The Chancellor could target pension tax relief next Wednesday. Anyone thinking of making a pension contribution would be wise to do it before 5 December, as we explained in an article last week.
But this isn't the first time we've heard such speculation. Is anything different this time? Here are five reasons why I believe the Chancellor will target tax relief next week.
1. The economy has disappointed
Public sector net debt was £1,068 billion at the end of October 2012, equivalent to 67.9% of GDP. If financial sector interventions, such as the part nationalisations of RBS and Lloyds are included, the debt was £2,166.2 billion - a staggering 137.5% of GDP. The Office for Budget Responsibility predicts we will borrow a further £120 billion in 2012/13.
For a long time politicians have talked about economic growth being the answer to solving the country's debt problems. However, the government is starting to realise it can no longer rely on economic growth to plug the gap. Instead it might have to raise taxes and reduce government spending.
2. Increased political pressure
There's more pressure on the Conservatives to make changes than ever before. Labour's Shadow Pensions Minister, Gregg McClymont, has been vocal in asking why wealthier people are given this tax break. The Liberal Democrats, including Pensions Minister Steve Webb, have also made no secret of their dislike of higher rate pension tax relief. At a recent party conference Nick Clegg talked of a 'legitimate debate' to be had about its cost.
3. Liberal Democrats hold more bargaining power
The Conservatives are pushing ahead with their benefit reforms, but the Liberal Democrats are demanding some form of higher taxation on the wealthy in return. To maintain relations within the coalition, something has to give.
4. Other tax rises look unlikely
If tax rises appear inevitable, what options does the Chancellor have? The Liberal Democrats are keen for a mansion tax, but David Cameron has already said this will not happen. The top rate of income tax is already set to fall from 50% to 45% in April, so the Chancellor's options are limited.
One of the key arguments against cutting pension allowances is it limits the options of people who want to catch up with big contributions later in life. However, the government can argue the new auto-enrolment legislation (which will see millions of workers automatically making pension contributions) should remove the need to catch up - as people will start saving at a younger age and hopefully save more.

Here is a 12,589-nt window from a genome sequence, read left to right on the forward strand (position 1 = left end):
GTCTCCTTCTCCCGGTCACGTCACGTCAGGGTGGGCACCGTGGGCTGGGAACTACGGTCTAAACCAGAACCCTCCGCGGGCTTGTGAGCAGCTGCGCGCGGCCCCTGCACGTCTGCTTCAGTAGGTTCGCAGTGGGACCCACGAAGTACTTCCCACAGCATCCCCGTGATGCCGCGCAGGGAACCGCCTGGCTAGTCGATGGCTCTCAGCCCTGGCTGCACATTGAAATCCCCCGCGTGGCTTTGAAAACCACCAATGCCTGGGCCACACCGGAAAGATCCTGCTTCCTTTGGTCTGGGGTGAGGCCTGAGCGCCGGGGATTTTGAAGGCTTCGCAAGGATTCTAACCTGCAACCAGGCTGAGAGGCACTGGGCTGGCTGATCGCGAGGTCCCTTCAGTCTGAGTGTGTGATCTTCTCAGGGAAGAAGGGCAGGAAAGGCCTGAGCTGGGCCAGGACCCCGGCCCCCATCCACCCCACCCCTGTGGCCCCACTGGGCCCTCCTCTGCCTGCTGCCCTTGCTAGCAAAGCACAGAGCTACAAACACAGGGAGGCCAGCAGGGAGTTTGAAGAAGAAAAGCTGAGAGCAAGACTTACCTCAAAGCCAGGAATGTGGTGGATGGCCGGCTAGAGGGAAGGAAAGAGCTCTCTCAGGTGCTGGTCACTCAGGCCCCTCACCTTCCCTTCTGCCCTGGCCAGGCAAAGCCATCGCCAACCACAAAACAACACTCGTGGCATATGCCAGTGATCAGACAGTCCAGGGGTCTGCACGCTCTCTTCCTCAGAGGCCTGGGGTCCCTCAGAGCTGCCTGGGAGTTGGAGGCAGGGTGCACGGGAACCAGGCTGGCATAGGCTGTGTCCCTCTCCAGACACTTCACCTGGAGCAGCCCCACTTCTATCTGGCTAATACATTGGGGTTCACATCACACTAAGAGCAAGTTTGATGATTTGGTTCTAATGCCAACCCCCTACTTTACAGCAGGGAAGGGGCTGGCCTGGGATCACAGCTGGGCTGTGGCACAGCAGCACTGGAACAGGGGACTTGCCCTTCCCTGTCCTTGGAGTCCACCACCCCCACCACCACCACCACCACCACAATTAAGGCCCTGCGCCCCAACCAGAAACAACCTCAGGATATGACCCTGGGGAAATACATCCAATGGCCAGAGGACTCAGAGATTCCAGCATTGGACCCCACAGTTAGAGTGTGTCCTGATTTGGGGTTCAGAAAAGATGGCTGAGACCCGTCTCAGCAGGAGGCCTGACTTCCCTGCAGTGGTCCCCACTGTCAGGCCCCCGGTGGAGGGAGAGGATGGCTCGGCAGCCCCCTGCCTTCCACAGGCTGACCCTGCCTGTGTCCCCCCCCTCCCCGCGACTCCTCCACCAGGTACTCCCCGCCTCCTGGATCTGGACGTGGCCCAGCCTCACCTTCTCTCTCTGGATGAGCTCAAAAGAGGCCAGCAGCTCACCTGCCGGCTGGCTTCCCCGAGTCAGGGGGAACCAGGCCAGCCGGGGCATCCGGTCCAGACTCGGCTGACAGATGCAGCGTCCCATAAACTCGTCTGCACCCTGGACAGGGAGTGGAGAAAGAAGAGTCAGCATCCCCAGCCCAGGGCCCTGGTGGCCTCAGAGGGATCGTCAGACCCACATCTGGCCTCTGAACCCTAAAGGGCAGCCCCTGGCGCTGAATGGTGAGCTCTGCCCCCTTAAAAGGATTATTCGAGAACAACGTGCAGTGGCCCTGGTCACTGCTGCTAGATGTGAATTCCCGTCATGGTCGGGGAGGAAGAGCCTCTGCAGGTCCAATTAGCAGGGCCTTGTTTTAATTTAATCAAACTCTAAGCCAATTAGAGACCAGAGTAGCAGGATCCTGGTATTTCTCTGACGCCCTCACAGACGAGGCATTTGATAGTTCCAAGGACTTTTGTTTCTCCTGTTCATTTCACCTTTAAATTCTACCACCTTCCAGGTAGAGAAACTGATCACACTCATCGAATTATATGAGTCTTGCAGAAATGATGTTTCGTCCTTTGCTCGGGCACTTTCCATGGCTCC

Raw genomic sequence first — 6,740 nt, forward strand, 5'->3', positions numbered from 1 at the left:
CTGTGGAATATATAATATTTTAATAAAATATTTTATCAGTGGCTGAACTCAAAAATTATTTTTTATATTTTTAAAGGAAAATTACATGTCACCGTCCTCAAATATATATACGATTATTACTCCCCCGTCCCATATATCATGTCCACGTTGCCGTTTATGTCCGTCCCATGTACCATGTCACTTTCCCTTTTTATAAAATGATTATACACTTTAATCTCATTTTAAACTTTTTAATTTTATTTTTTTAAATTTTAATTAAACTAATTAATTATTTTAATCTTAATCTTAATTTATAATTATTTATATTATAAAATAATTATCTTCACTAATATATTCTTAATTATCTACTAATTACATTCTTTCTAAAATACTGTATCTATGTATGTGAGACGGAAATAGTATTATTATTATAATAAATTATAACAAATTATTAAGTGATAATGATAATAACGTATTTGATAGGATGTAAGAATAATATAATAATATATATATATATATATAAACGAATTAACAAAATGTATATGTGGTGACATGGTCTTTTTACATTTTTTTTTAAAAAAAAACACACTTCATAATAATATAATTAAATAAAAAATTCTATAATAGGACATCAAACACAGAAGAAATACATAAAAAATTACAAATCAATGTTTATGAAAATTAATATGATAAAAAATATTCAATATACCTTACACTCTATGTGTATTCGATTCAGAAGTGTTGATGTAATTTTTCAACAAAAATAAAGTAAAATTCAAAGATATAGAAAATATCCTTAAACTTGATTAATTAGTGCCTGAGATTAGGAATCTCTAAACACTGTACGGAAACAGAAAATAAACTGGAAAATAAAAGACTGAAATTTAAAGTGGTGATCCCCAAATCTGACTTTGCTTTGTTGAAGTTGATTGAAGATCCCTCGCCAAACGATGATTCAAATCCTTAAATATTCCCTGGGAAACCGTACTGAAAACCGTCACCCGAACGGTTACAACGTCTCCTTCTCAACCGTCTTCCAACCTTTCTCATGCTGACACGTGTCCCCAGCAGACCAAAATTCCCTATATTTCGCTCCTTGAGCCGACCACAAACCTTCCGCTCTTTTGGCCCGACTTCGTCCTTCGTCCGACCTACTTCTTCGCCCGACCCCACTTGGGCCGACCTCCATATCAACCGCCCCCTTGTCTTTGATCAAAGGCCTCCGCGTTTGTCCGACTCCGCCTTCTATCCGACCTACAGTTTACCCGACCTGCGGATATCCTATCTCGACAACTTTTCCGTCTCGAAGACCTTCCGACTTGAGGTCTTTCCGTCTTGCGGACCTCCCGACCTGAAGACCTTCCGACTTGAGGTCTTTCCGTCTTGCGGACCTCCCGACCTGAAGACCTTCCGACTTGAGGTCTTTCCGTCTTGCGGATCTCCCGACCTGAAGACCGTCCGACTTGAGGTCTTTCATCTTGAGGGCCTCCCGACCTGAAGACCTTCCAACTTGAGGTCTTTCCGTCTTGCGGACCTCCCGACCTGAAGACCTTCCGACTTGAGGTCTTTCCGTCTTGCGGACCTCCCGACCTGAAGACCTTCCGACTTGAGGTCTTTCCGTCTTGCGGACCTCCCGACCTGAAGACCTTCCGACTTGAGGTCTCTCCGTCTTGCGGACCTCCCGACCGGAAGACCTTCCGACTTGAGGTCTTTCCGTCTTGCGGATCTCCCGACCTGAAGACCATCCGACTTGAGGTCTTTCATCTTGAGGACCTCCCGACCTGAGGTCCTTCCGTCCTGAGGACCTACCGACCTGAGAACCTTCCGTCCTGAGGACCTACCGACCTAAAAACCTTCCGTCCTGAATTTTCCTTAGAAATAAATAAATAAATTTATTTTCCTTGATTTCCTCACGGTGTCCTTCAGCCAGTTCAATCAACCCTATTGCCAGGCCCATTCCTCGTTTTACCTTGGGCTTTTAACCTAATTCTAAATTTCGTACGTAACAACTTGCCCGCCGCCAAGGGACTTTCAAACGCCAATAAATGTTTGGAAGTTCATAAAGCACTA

How might tax relief be cut?
We don't know if any changes will be made but if they are, the most likely outcome in my opinion is a fall in the pension annual allowance. This limits the total that can be paid in to pensions each year and is currently £50,000. A cut to £40,000 could save an estimated £600 million a year. A cut to £30,000 could save £1.8 billion a year.
A more controversial option could be to abolish higher rate tax relief altogether. 40% and 50% taxpayers would receive just 20% tax relief on their pension contributions. At present, a £10,000 pension contribution effectively costs a 40% taxpayer as little as £6,000 and a 50% taxpayer as little as £5,000. If higher rate tax relief is removed, the cost would rise to £8,000. See our tax relief calculator for details.
Any changes are most likely to be made at the end of the tax year, but they could be announced with immediate effect - it's happened before and I wouldn't bet against it happening again.
Therefore, if you're a higher rate taxpayer or planning contributions in excess of £30,000, it might be prudent to act before the Chancellor makes his statement on 5 December.
It's not too late to make a pension contribution
You still have time to top up your SIPP or start a Vantage SIPP with a contribution before 5 December. You can apply online or by phone with your debit card and it should only take a few minutes.
You will benefit from low costs, award-winning service and control of your investment decisions. Before applying please read the Key Features (including the Contribution Checklist) and Terms & Conditions.
Remember, a pension is for your retirement. You cannot usually access the money until at least age 55, when you can normally take up to 25% as a tax-free lump sum and a taxable income from the rest.
You do not have long to act. If you're unsure where to invest you can leave the contribution as cash and decide later, see our SIPP investment ideas or invest in one of our fixed-rate cash offers and receive up to 2% p.a. tax-free interest. Remember, investments fall as well as rise in value so you could get back less than you invest.
The value of investments can go down in value as well as up, so you could get back less than you invest. It is therefore important that you understand the risks and commitments. This website is not personal advice based on your circumstances. So you can make informed decisions for yourself we aim to provide you with the best information, best service and best prices. If you are unsure about the suitability of an investment please contact us for advice.